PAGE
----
We watched the game for a time, but, on being reminded that there were other games in progress upstairs, accompanied our host to other quarters of the house to see what was going on there. Over the coffee-bar we found a second billiard-room, where some of the club members were playing a friendly game; and from this passed into a large room furnished with chairs, in various stages of repair and disrepair, and small square tables. In this room the club competition was in progress.


Chess, ye gods! Do working men play chess? They did here, and played it according to knowledge, it would

seem, for the Muzio Gambit unfolded itself before our astonished eyes. We tore ourselves away, and paused to look on at a game of cribbage. Judging by the scoring-board it was a keenly contested game. One of the players, a delicate-looking lad, was counting. His face quivered with excitement as he glanced from his cards to his score, hastily calculating if he could snatch victory. "Fifteen, two; fifteen, four; pair, six; and run of three-seven," he said. An electric silence ran round the watching group. The player who had not yet pegged his score felt that something was wrong. Had he omitted to count anything? He scrutinized his cards again. "Two, four, six, and three are seven," he said with clouded brow, and marked his points. No one said a word, but we fancied that he would hear more of his arithmetic later on. For ourselves, we passed from table to table, keenly interested in the faces which we saw, and impressed both by the excitement which the match caused and by the courtesy extended by each club to each.

But time was slipping by, and with regret we prepared to depart. The regret was softened by a cordial invitation to come again. "There is a concert here the day after to-morrow; perhaps you would like to come. It might interest you, as it will be given entirely by our own men." We promised to come if possible.

It proved to be possible, though not altogether pleasant, for the rain came down in torrents. We did not anticipate a large assembly of men at that concert. They would probably prefer their own firesides, and had we not been idiots we should have done so too -that was our reflection as a passing hansom cab spattered us with mud from top to toe. But the expectation proved to be wide of the reality. The coffee-bar was crammed with members of the club, attended by their sweet

hearts and wives. "A nice wet night, so we are sure of a good audience," said our host, and explained, on being questioned, that the average working man does not possess a comfortable library or drawing-room to which to retire when work is done, that his courtship is usually carried on in the street, and that he is not always wanted at home when home consists of two rooms and a small family. It began to dawn on us that wet weather might be a good thing for workingclass concerts.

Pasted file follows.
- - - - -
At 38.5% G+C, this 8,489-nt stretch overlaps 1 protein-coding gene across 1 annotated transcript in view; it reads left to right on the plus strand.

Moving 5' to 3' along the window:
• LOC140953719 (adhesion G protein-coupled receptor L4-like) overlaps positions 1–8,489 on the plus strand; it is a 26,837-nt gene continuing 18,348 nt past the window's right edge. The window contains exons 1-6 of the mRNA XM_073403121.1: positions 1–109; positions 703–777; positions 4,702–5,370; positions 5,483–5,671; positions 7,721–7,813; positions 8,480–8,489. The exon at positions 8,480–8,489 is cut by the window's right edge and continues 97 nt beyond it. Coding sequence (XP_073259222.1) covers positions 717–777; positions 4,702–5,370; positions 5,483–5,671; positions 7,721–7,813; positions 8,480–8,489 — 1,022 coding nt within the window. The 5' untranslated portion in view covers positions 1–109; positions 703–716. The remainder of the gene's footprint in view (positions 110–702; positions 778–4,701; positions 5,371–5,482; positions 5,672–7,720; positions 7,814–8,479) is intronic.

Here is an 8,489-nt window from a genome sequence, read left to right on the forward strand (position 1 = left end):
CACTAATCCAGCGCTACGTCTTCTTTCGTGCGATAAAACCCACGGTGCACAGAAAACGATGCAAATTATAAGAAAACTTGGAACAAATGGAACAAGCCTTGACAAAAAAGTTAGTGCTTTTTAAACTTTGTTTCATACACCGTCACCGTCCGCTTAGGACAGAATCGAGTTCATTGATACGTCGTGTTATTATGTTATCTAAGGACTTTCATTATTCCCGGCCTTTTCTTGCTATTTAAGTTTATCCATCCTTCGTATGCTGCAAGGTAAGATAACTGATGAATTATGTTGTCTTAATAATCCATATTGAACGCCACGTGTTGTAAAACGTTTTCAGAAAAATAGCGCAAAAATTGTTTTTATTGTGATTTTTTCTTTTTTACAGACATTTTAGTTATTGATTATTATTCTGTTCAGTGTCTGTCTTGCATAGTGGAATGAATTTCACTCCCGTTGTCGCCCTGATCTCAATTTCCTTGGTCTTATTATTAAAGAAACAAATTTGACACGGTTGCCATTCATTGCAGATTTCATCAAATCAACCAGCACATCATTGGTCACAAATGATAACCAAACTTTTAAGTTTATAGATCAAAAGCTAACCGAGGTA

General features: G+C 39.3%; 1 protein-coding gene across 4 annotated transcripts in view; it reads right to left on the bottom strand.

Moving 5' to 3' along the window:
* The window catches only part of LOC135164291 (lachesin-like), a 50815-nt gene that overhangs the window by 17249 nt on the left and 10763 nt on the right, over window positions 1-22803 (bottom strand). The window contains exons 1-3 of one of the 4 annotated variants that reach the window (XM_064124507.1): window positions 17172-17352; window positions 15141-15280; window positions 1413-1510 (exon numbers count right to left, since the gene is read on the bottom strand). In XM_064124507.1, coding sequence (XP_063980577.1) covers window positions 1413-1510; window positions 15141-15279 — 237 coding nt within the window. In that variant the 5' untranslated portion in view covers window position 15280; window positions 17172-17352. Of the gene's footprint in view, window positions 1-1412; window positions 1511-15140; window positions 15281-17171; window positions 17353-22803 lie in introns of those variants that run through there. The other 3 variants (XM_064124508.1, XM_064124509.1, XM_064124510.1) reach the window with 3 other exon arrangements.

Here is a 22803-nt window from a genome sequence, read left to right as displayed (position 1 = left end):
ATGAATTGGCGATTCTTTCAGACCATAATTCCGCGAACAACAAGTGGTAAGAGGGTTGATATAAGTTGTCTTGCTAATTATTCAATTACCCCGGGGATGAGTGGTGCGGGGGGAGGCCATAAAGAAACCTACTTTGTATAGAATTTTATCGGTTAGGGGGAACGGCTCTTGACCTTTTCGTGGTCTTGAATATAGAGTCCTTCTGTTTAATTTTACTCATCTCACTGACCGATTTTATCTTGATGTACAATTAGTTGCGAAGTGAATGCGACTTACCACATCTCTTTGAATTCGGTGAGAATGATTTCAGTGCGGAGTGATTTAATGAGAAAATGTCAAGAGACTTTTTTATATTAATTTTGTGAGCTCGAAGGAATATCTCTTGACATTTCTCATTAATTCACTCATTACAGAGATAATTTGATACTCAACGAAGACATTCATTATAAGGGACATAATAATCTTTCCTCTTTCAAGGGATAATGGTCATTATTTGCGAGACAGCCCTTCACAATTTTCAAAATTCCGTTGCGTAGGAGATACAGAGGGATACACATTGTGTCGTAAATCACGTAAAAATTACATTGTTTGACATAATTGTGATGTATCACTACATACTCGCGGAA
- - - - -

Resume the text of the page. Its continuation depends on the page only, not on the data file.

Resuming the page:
A tide of humanity flowed, we with it, into the small hall at the back of the house. There was a platform and there was a piano. At the piano presided a tired-looking girl of about eighteen, who was playing vigorously all the popular tunes and marches of the day, while the audience crowded noisily into the seats. The hall was small and ill ventilated, and the rain found means of entry through the roof, making a fine puddle on the middle of the stage. Later on unwary singers were surprised into forgetting their songs by the descent of cold drops upon the nape of the neck. All the men were smoking, and the air was thick. Our host took his place in the chair by a small table on the platform, armed with a small hammer. He rapped the table, called for order, and announced, "Our old friend Mr. will give us the first song of the evening." There was applause as the singer in question made his way to the platform. A glass of something effervescing stood on the chairman's table; the singer wet his whistle and called to the pianist, "Sweet Rosy O'Grady, miss." Then he adjusted his hat on the back of his head and surveyed the audience, while the pianist played over a waltz refrain which we seemed to ourselves to have heard on barrel organs. The singer sung his verse and the chorus (in waltz time) concerning Miss Rosy O'Grady.

When he had informed the audience how dearly he and the said Rosy loved one another, the chairman rapped the table with his hammer: "This time, please!" he cried, and the whole audience took up the lilting chorus. It was evidently a favorite, and we trembled for the roof.